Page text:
EASTON, PA – Travel lane restrictions along the Delaware River Joint Toll Bridge Commission’s 6.5-mile-long I-78 roadway segment in Pennsylvania and New Jersey are scheduled to resume next week, the Commission announced today.
Work activities on the agency’s I-78 Bridges and Approach Slabs Rehabilitation Project have largely been on hiatus since the start of winter in late December.
The project entails bridge approach slab replacements at eight approach structures (relatively short-distance overpass/underpass type bridges), cleaning and painting at six approach and overpass structures, and an assortment of other tasks, including restriping the Commission’s entire I-78 roadway segment. Work is expected to be completed this autumn.
The first significant project work activity for 2018 will involve saw-cutting of concrete approach slabs along I-78 westbound at the I-78 Toll Bridge and the approach bridge that carries I-78 across PA Route 611 on the Pennsylvania side of the toll bridge. To do this work, the affected portions of I-78 westbound will be reduced to a single-lane travel configuration during overnight hours – 10 p.m. to 7 a.m. (next morning) – on Wednesday, March 14, and Thursday, March 15.
The saw-cutting work is in preparation for more intensified work that is expected to be conducted at the two I-78 westbound locations the following weekend. This weekend work will require an uninterrupted 57-hour-long single-lane travel configuration from 10 p.m. Friday, March 16, to 7 a.m. Monday, March 19.
The scheduled travel restrictions listed above are subject to change due to weather, emergency, traffic, and project mobilization considerations. Motorists are urged to allow extra time to reach their destinations, to reduce speeds, and to exercise caution when travelling through project work areas.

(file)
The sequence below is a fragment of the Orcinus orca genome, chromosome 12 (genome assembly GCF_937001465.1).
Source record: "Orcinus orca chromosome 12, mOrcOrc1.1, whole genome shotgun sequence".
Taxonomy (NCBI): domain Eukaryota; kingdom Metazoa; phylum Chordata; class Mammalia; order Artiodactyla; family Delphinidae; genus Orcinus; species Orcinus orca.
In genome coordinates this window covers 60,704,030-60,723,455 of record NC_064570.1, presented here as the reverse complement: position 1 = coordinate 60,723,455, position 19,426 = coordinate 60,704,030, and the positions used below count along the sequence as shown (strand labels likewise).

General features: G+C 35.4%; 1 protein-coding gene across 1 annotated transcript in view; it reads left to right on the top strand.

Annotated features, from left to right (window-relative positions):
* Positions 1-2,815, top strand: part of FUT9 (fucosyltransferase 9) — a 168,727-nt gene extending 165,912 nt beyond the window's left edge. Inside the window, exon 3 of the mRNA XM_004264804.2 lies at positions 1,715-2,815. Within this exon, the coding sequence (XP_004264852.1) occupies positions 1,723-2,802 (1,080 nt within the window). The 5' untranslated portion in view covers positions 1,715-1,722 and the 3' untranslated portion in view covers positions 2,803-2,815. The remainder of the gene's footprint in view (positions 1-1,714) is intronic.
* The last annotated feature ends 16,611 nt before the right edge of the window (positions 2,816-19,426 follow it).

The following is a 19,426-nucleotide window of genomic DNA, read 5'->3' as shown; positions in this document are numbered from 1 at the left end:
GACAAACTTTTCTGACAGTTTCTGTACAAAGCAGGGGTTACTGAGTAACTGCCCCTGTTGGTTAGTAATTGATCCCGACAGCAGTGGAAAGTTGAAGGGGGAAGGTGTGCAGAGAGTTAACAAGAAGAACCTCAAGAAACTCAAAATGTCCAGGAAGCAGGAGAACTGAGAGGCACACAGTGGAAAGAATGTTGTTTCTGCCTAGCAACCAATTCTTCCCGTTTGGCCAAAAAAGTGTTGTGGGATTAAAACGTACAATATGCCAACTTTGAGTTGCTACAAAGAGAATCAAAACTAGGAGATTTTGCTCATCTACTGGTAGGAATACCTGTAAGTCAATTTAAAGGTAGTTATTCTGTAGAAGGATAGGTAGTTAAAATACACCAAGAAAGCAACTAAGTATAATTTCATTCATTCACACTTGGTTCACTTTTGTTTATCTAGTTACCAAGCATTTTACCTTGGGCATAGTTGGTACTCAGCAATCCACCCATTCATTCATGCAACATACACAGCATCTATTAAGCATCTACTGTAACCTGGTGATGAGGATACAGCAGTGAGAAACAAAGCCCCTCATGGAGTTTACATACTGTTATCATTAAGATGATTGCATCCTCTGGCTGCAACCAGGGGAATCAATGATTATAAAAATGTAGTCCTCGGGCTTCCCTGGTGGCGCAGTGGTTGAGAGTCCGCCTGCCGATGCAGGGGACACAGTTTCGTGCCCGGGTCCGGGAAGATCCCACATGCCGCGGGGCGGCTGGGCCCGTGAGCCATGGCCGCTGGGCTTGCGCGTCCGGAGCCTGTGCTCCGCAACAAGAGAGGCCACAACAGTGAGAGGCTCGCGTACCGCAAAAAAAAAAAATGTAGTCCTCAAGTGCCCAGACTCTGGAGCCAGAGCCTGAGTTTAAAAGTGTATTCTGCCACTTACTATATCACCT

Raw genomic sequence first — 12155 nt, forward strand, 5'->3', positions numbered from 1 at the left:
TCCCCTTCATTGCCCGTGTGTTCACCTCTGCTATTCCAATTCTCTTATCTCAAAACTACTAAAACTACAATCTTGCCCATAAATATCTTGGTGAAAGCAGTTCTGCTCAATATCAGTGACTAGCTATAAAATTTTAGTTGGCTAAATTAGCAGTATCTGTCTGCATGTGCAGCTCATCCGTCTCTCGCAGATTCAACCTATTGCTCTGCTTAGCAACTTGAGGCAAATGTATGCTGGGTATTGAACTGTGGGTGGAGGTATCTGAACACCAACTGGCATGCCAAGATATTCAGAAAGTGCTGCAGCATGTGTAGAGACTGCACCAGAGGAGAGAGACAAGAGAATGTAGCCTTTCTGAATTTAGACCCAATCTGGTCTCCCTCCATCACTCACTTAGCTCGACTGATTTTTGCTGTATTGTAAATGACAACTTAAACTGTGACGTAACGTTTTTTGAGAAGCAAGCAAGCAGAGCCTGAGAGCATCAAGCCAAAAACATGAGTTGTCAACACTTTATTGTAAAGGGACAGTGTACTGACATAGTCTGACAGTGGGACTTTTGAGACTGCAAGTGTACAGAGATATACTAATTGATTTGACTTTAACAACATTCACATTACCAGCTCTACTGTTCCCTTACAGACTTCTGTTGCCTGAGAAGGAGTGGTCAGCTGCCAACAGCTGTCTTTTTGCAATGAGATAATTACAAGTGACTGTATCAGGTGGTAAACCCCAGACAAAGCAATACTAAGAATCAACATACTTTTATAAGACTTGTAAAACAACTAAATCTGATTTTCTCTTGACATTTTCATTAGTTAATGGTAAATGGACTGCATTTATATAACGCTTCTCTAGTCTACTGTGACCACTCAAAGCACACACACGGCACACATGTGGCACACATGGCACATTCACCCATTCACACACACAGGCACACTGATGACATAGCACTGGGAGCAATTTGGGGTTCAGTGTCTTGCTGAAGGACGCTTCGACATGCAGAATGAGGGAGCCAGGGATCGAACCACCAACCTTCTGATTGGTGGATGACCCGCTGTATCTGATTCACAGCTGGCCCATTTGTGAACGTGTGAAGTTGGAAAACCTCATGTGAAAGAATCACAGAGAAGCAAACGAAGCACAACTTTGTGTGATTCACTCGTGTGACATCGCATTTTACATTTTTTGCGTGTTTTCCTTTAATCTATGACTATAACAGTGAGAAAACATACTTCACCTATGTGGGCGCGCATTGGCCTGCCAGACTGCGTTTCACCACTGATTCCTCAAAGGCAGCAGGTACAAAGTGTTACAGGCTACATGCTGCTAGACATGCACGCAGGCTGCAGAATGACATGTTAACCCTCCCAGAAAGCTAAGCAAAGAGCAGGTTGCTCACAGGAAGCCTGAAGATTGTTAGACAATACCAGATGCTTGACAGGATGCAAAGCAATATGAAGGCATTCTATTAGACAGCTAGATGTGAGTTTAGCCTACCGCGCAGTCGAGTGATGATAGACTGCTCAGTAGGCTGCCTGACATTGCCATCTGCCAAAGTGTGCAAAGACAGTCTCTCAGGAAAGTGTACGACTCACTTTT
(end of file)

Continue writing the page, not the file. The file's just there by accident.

Seven additional continuous, weekend-long, single-lane restricted travel periods are expected to be implemented this spring (except Easter weekend) to allow for completion of I-78 slab replacement work at the toll bridge, the approach bridge across PA Route 611 and for later slab replacements in the area of the approach bridges across County Route 519 in Pohatcong, N.J. and an on-ramp to I-78 eastbound at the interchange for Routes 22 and 173 (exit 3) outside Phillipsburg, N.J.
Because of the increased likelihood of backups and delays arising when the 57-hour-long single-lane travel patterns along westbound I-78 are in effect, affected motorists are urged to consider adjusting their planned travel times, using other travel routes and/or allowing extra time to reach destinations.
(The Commission plans to issue further periodic travel alerts to advise motorists of scheduled project-related travel restrictions as construction activities continue this year. The NJ511 travel alert system also will be utilized as warranted to advise motorists of construction-related lane closures.)
Project Web Page
The Commission has created a specific project-related webpage for the I-78 Bridges and Approach Slabs Rehabilitation Project that may be accessed at: http://www.drjtbc.org/project/I-78
I-78 Jurisdiction Background
The Commission’s I-78 Toll Bridge and flanking I-78 approach segments are the most heavily used facilities in the Commission’s 20 bridge system. The bridge carried 24.7 million vehicles in 2017.
The I-78 Toll Bridge opened to traffic November 21, 1989. The Commission’s jurisdiction includes the 1,222-foot-long twin seven-span river bridge, 2.25 miles of I-78 roadway in Pennsylvania and 4.2 miles of I-78 roadway in New Jersey. The Commission also owns and maintains 11 approach and overpass structures along this busy highway segment.
About the Commission
The Delaware River Joint Toll Bridge Commission was formed by the Commonwealth of Pennsylvania and the State of New Jersey in 1934. It operates seven toll bridges and 13 toll-supported bridges, two of which are pedestrian-only spans. The Commission is a self-supporting public-service agency that receives neither federal nor state tax dollars to finance its projects or operations. Funding for the operations, maintenance and upkeep of its bridges and related transportation facilities is solely derived from revenues collected at its toll bridges. The Commission’s jurisdiction extends along the Delaware River from the Philadelphia-Bucks County line north to the New Jersey/New York border. The bridges carried more than 143.8 million cars and trucks in 2017. For more information about the Commission and its various initiatives to deliver safer and more convenient bridge travel for its customers, please see: www.drjtbc.org.